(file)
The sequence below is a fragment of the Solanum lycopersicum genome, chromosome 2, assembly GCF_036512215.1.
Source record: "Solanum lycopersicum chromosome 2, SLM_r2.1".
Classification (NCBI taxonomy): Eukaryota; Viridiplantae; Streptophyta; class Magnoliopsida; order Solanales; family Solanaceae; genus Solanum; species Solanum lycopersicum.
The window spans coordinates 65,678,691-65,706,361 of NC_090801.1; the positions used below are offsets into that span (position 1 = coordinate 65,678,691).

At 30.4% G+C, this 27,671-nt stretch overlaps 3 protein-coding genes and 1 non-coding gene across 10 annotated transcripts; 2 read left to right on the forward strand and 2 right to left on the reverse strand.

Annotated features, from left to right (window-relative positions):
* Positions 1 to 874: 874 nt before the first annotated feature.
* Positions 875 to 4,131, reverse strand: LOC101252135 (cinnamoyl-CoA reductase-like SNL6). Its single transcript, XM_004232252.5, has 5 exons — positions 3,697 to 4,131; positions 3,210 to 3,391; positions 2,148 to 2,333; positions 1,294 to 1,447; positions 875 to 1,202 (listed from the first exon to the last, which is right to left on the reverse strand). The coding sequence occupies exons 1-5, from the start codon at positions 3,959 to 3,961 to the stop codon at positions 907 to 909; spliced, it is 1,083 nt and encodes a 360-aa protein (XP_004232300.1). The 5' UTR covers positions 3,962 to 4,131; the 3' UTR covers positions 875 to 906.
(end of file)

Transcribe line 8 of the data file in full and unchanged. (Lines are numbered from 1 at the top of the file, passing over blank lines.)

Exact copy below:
* Positions 875 to 4,131, reverse strand: LOC101252135 (cinnamoyl-CoA reductase-like SNL6). Its single transcript, XM_004232252.5, has 5 exons — positions 3,697 to 4,131; positions 3,210 to 3,391; positions 2,148 to 2,333; positions 1,294 to 1,447; positions 875 to 1,202 (listed from the first exon to the last, which is right to left on the reverse strand). The coding sequence occupies exons 1-5, from the start codon at positions 3,959 to 3,961 to the stop codon at positions 907 to 909; spliced, it is 1,083 nt and encodes a 360-aa protein (XP_004232300.1). The 5' UTR covers positions 3,962 to 4,131; the 3' UTR covers positions 875 to 906.